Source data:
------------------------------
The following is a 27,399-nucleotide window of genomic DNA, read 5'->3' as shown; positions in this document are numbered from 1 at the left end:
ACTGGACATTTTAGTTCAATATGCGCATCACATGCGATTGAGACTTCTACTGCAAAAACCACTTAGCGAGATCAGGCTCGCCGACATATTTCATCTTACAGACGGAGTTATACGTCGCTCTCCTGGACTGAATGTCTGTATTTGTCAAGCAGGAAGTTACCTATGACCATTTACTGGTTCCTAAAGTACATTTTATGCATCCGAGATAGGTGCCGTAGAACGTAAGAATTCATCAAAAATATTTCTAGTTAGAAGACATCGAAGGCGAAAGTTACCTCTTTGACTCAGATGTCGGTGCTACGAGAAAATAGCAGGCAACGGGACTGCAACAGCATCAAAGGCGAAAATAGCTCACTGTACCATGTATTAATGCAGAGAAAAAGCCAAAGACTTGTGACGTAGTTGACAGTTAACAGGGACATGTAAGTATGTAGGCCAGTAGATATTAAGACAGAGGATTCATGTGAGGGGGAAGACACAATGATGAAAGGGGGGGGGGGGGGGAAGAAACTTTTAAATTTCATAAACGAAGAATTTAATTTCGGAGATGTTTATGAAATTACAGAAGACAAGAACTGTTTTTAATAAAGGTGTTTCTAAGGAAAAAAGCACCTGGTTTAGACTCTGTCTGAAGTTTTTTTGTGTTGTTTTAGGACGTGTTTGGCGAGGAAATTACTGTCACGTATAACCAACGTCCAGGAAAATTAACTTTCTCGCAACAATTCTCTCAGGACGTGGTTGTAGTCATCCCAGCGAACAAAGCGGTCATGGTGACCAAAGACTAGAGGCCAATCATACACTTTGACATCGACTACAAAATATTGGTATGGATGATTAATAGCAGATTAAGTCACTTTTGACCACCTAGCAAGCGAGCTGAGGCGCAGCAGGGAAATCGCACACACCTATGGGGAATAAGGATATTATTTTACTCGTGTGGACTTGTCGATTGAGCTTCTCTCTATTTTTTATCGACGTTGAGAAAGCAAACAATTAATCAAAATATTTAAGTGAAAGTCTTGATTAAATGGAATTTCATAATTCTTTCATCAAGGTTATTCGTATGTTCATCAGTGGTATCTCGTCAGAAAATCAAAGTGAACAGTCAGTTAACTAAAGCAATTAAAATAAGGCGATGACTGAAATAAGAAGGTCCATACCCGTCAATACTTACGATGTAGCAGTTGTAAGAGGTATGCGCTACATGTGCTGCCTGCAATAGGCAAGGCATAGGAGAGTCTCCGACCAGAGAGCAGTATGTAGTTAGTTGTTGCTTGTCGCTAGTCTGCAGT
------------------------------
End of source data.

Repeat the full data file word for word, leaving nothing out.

The following is a 27,399-nucleotide window of genomic DNA, read 5'->3' as shown; positions in this document are numbered from 1 at the left end:
ACTGGACATTTTAGTTCAATATGCGCATCACATGCGATTGAGACTTCTACTGCAAAAACCACTTAGCGAGATCAGGCTCGCCGACATATTTCATCTTACAGACGGAGTTATACGTCGCTCTCCTGGACTGAATGTCTGTATTTGTCAAGCAGGAAGTTACCTATGACCATTTACTGGTTCCTAAAGTACATTTTATGCATCCGAGATAGGTGCCGTAGAACGTAAGAATTCATCAAAAATATTTCTAGTTAGAAGACATCGAAGGCGAAAGTTACCTCTTTGACTCAGATGTCGGTGCTACGAGAAAATAGCAGGCAACGGGACTGCAACAGCATCAAAGGCGAAAATAGCTCACTGTACCATGTATTAATGCAGAGAAAAAGCCAAAGACTTGTGACGTAGTTGACAGTTAACAGGGACATGTAAGTATGTAGGCCAGTAGATATTAAGACAGAGGATTCATGTGAGGGGGAAGACACAATGATGAAAGGGGGGGGGGGGGGGAAGAAACTTTTAAATTTCATAAACGAAGAATTTAATTTCGGAGATGTTTATGAAATTACAGAAGACAAGAACTGTTTTTAATAAAGGTGTTTCTAAGGAAAAAAGCACCTGGTTTAGACTCTGTCTGAAGTTTTTTTGTGTTGTTTTAGGACGTGTTTGGCGAGGAAATTACTGTCACGTATAACCAACGTCCAGGAAAATTAACTTTCTCGCAACAATTCTCTCAGGACGTGGTTGTAGTCATCCCAGCGAACAAAGCGGTCATGGTGACCAAAGACTAGAGGCCAATCATACACTTTGACATCGACTACAAAATATTGGTATGGATGATTAATAGCAGATTAAGTCACTTTTGACCACCTAGCAAGCGAGCTGAGGCGCAGCAGGGAAATCGCACACACCTATGGGGAATAAGGATATTATTTTACTCGTGTGGACTTGTCGATTGAGCTTCTCTCTATTTTTTATCGACGTTGAGAAAGCAAACAATTAATCAAAATATTTAAGTGAAAGTCTTGATTAAATGGAATTTCATAATTCTTTCATCAAGGTTATTCGTATGTTCATCAGTGGTATCTCGTCAGAAAATCAAAGTGAACAGTCAGTTAACTAAAGCAATTAAAATAAGGCGATGACTGAAATAAGAAGGTCCATACCCGTCAATACTTACGATGTAGCAGTTGTAAGAGGTATGCGCTACATGTGCTGCCTGCAATAGGCAAGGCATAGGAGAGTCTCCGACCAGAGAGCAGTATGTAGTTAGTTGTTGCTTGTCGCTAGTCTGCAGT